Review: Klonoa (Wii, 2009)

Klonoa-Wii

Klonoa, an enhanced port of an old Playstation game, is a bit of a let down. Everything is in place for it to be a sublime experience. The graphics are really good for the generation(s) behind Wii, it’s a 2.5D platformer (I’m a huge fan), it controls well, the music isn’t bad.

It’s also really short. Like, really short. Download-only title off the eShop short. Also, for a good 90% of the game, it’s very easy.

I’m a little sad to say that I was expecting to really enjoy the experience, to be in a state of nerdy bliss after having fond memories of the original for a decade plus. I rented it when I was about 12 years old, smack dab in the middle of my more active gaming years. It surprised me. It was simple, but lovely. A fun 2D romp when we were only offered usually bland, wide open spaces and usually bad camera angles (something that we put up with quite well, if only because we had to). It felt obscure, like it shouldn’t have been released in America, and that alone gave it an air of mystique.

At the time, Super Mario 64 was groundbreaking in many ways, and it changed things heavily for quite awhile, but none more pointedly than the platformer genre. Moving left and right on one axis no longer seemed good enough. It felt old hat and outdated.

As implied earlier, much of those 3D games — ones I still cherish to this very day — were technically poorly executed experiences in comparison. Klonoa and its ilk were refreshing by default, because no matter how little you could explore the surrounding environments — and they were beautiful at the time, of course — you never had to contend with a pesky camera and obtuse control configurations. It was left, right, up, and down. The kind of stuff developers had down pat after years and years of experience. The polygonal environments surrounding your character were simply an amusing extra.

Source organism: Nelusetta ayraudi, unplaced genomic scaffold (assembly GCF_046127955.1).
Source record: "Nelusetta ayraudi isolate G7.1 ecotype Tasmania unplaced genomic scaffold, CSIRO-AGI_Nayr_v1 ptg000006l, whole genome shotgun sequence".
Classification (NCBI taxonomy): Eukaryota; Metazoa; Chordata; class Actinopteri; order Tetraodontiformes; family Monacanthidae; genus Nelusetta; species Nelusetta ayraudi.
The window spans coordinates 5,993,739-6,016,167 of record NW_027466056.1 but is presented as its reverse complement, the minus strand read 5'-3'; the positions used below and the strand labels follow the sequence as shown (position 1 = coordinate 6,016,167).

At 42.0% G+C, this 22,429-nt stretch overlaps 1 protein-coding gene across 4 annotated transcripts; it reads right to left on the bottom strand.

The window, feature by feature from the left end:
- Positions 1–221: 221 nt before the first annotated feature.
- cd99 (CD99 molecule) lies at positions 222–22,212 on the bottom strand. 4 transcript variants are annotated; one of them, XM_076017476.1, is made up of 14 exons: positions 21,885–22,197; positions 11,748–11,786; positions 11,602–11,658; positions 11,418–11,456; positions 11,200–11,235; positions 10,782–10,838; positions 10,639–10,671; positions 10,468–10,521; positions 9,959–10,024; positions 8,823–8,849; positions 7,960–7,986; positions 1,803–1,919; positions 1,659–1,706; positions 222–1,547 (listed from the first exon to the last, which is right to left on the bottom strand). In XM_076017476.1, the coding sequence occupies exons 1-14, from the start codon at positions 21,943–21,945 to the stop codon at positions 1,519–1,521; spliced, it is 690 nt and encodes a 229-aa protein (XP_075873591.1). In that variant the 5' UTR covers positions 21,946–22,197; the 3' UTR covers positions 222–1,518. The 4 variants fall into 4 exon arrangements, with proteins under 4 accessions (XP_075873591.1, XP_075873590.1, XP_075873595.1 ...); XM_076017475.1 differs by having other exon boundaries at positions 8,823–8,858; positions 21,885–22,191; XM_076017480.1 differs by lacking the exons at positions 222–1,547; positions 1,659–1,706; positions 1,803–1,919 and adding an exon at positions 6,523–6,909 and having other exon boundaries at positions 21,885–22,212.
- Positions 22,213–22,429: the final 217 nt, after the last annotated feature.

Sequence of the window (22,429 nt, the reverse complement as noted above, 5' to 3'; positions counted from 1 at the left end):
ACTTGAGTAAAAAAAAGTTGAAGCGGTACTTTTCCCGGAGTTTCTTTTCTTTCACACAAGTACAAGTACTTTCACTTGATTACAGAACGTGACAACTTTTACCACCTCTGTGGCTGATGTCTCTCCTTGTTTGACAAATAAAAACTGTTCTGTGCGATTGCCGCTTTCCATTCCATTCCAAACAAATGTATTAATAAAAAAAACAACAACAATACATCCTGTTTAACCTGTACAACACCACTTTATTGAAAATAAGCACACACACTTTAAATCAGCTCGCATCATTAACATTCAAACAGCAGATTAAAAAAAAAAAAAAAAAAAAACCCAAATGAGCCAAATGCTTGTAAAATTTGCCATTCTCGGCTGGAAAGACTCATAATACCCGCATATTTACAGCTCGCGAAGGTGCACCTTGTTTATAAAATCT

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Klonoa’s 2D paths wind around trees, mountain sides, interiors of caverns. The camera moves along gently, sometimes employing cool angles to show off the path around and ahead. The show off-y camera might have been amazing back then — and as someone who was there, I can tell you it most likely was — but it’s fairly pedestrian now.

One thing Klonoa still does, of course, is flawlessly present a game that is two dimensional in a 3D world, even if it no longer feels as interesting as it once did.

The titular character is one that is hard to describe. He comes from the mascot platformer crazed 90s, and it shows. He’s a bunny-like thing, I guess, that wakes up one day and is destined to save the world. Very standard stuff. Hewpoe is your sidekick, a little floating blue ball of happiness (…), instructing you to save the world from some dude named Ghadius, who is of course the keeper of nightmares or something. Everyone rejects him and his darn nightmares, and he’s mad, blah blah, let’s save the world, blah blah.

In game, apart from typical platformer tropes, Klonoa can use Hewpoe as a “wind bullet.” This lets him inject a giant blast of wind into cutesy, seemingly harmless animals (“enemies”), inflating them into giant animal balls. These giant, always rotating animal balls can be thrown at other innocent animals for an explosion of cute, or used to simply jump higher (of course). It’s a simple idea, but hey, it’s fun.

There are light puzzles here and there, mostly involving keys (okay, the door can open now!). Some of the later levels get particularly interesting, as paths wind around other paths. On occasion, you’ll catch a glimpse at another part of the level you won’t be able to get to until later, or one you’ve already been to before. It’s simple but effective enough.